Pretty near the top of most people's wish lists in a basic campervan conversion would be a sink with a tap and running water. Its pretty easy to install a cold water system, so why not!
Well, you obviously need a unit to house the sink and somewhere secure to store the water tank as well as a power supply (e.g. a leisure battery)
Installing Running Water in a Campervan
All this should set you back less than a couple of hundred pounds. As with all things in your conversion installing running water requires a fair amount of forethought and preparation to get things in a good place. Planning out where things will fit before embarking on any alterations. The key issues are:
Many people opt for a sink/stove combi situated in a unit at the side of the van under the sliding window (for ventillation while cooking). The water tank is in a unit to the right of the stove, upright with a small hatch for access and refilling. The waste tank is down on the floor to the left of the unit. Try to attain a sensible compromise between the space required for the tank and the need to refill often.
Many people seem to think that the whole tap, pump, and water tank thing is complicated but it really isn't even slightly. For sure adding hot water starts to get a bit more involved, but just adding cold drinking water to a campervan conversion is dead simple and is a hugely desirable and cheap addition to any campervan conversion - so what are you waiting for!
To get running water you need a water storage tank, a submersible pump which sits in your storage tank and connects to one end of some water hose, the other end of which then connects to the bottom of your tap. The pump needs power and needs some form of switch to tell it when to turn on and off so it needs wired in to your leisure / second battery. In the vans we've converted the pump is connected to a micro switch which is built into a single tap. You can however also have a pressure switch system which can even work with conventional house taps.
In a micro-switched system each tap contains a tiny switch. When you turn a tap on the switch inside it is operated and the water pumps runs. Turn the tap off and the switch is turned off again stopping the pump. In a campervan with one tap, say just for cold water this is a neat system. The beauty of a purpose made tap is you can also get space saving swivel / folding ones (like the Reich one in the online shop) allowing you to tuck it away so the sink can be covered and double as a work surface.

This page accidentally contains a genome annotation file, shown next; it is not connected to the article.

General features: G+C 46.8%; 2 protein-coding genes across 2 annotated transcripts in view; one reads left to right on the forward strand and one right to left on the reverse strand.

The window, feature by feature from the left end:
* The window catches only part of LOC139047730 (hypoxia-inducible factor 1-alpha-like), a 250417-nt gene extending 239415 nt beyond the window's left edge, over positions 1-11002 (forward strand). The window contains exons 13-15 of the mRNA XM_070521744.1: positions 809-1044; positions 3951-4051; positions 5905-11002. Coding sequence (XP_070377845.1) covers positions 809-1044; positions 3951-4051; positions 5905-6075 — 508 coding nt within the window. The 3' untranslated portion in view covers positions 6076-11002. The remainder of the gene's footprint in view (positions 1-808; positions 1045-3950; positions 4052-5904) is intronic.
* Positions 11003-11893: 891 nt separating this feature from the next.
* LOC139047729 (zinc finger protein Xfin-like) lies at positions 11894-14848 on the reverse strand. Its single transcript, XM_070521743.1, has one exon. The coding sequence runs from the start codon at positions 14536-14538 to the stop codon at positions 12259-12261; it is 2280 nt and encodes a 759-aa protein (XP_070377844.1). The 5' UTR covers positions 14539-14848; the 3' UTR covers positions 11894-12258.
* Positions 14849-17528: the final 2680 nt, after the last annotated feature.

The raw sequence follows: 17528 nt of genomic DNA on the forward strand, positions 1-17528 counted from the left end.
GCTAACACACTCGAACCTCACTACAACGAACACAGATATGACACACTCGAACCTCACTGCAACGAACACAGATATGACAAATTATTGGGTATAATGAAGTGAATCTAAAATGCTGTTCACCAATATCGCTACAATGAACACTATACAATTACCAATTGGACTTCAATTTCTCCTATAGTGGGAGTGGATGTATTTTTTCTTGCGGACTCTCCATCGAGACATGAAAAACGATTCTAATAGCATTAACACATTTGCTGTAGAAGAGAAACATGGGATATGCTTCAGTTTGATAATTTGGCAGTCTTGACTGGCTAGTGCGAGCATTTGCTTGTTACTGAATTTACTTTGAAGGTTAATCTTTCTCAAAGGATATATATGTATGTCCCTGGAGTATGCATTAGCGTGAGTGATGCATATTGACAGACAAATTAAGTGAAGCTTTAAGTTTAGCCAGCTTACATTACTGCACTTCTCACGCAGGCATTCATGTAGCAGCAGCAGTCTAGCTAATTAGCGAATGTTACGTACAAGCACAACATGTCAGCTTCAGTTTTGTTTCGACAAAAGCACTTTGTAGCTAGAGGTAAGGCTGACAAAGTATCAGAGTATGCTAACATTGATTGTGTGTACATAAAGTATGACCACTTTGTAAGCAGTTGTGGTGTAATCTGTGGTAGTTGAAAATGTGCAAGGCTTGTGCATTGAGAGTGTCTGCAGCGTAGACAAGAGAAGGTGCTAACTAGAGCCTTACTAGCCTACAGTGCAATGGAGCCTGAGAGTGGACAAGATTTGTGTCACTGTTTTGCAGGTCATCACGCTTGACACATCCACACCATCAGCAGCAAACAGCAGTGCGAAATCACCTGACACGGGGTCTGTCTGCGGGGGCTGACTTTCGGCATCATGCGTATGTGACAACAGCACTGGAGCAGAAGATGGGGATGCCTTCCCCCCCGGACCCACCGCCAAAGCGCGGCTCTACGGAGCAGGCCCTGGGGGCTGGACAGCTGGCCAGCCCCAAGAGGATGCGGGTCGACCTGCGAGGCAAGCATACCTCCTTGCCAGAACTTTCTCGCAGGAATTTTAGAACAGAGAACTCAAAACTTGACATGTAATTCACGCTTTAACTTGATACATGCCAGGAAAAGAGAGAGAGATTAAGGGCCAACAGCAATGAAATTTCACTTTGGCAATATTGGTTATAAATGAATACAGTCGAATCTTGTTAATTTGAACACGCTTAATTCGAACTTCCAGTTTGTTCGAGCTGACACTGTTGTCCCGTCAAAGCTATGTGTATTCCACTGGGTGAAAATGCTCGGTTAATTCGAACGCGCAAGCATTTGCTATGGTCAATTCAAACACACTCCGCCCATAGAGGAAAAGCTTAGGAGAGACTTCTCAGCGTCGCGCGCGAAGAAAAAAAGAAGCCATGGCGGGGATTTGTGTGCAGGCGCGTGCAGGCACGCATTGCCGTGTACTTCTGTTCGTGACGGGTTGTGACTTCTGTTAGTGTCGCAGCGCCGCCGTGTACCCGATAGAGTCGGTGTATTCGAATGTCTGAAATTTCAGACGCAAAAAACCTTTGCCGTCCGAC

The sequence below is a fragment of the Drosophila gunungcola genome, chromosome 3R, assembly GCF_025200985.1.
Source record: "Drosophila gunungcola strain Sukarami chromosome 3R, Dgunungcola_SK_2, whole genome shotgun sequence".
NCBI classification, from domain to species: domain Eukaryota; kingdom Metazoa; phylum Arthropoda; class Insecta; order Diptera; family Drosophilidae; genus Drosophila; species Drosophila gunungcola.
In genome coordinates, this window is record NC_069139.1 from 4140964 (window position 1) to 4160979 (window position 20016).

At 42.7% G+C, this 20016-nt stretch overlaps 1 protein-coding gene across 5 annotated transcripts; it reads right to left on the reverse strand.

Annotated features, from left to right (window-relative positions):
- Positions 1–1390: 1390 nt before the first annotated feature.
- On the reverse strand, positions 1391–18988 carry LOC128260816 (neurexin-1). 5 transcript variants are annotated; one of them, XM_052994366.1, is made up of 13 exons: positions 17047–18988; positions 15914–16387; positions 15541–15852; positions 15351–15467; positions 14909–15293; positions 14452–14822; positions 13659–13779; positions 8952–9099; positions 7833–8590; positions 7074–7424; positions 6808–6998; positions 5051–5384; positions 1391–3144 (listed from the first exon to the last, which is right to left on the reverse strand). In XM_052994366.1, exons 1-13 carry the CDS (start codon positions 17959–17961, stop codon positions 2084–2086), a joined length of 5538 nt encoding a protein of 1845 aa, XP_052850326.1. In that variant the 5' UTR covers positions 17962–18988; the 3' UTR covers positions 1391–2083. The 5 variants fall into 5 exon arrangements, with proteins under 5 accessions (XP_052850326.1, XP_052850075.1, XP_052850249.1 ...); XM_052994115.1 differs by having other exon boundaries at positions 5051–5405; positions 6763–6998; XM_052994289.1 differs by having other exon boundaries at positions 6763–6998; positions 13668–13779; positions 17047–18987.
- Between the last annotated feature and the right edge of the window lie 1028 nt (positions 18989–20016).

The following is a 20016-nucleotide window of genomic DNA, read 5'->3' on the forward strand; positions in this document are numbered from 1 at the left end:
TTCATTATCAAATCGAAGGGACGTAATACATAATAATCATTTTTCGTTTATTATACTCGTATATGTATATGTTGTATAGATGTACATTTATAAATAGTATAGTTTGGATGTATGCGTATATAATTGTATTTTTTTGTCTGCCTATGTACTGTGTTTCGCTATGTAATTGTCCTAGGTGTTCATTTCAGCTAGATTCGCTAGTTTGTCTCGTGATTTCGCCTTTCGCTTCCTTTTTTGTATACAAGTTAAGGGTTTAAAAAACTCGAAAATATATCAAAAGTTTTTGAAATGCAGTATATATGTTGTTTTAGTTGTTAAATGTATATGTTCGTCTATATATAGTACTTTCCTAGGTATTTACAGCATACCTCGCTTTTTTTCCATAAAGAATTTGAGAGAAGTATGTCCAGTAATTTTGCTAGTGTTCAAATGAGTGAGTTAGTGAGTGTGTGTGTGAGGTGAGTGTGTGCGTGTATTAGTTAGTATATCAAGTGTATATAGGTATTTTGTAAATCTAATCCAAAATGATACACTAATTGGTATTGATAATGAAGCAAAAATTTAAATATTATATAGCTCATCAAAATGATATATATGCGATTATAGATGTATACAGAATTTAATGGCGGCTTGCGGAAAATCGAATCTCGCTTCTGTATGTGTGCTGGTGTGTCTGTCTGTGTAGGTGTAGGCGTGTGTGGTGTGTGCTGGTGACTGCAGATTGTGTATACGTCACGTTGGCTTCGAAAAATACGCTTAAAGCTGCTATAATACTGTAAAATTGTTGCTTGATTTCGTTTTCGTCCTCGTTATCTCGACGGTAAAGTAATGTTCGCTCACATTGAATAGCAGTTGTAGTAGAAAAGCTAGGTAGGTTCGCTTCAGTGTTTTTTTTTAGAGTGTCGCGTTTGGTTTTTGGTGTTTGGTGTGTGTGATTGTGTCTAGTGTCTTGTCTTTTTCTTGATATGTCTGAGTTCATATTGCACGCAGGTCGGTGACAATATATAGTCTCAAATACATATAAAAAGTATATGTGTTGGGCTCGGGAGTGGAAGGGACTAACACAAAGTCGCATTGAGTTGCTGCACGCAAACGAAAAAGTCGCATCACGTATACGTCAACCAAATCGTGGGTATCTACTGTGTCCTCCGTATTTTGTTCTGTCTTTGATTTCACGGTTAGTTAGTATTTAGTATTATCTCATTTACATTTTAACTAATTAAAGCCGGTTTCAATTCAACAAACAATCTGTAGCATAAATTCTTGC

A pressure switched system contains only one switch for the whole system (rather than one in every tap) and the taps can therefore be of the conventional domestic type - again these are just plumbed into the water tank with water hose but there is a switch connected into the hose between the taps and that water tank (with pump). Water in the system is kept under pressure by being trapped between the taps and a one-way valve at the inlet. When a tap is turned on, the water pressure drops. This operates the pressure switch (which is wired to the pump) and turns the pump on. When the tap is turned off the pump continues to run until sufficient pressure has developed to trip the pressure switch off. The tricky part can be getting the pressure switch adjusted correctly.
With both systems you need to keep an eye on the amount of water in your storage tank so you don't burn your pump out trying to pump fresh air.
If you want to use ordinary household taps you would have to go for a pressure switch system. Quite how they would connect in depends on the diameter and any fittings underneath, washers etc.
Q: How do you stop the wastewater tank getting all festy?
A: Good question!! The best solution is a combination of things - The main solution is to minimise the amount of waste food, drink and chemicals e.g. soap, toothpaste etc which you wash away down the sink and to clean out your wastewater tank regularly. Alternatively, don't worry about using it for whatever but replace your tank regularly. Using an old car windscreen wash tank or similar will be cheap and easy to change every time you need to replenish your vehicles screen wash!
Q: I'm thinking of putting a shower in my campervan and need hot water. How do I do this?
A: Simply, you need some form of water heater - we sell a great campervan water heater which has a mains electricity heating element heats things up quickly and works particularly well for those of you with mains hook up electrics. Most campervan water heaters are now of the 'storage' variety meaning it does take a little time for the water to heat up and you are restricted by the volume which can be stored (which has implications on space) - the one we sell stores 10L which we think is the right balance of storage vs space taken up. Instantaneous water heaters (which as the name suggests heat water instantly) are no longer recommended by the NCC which advises that these should be replaced by approved storage heaters.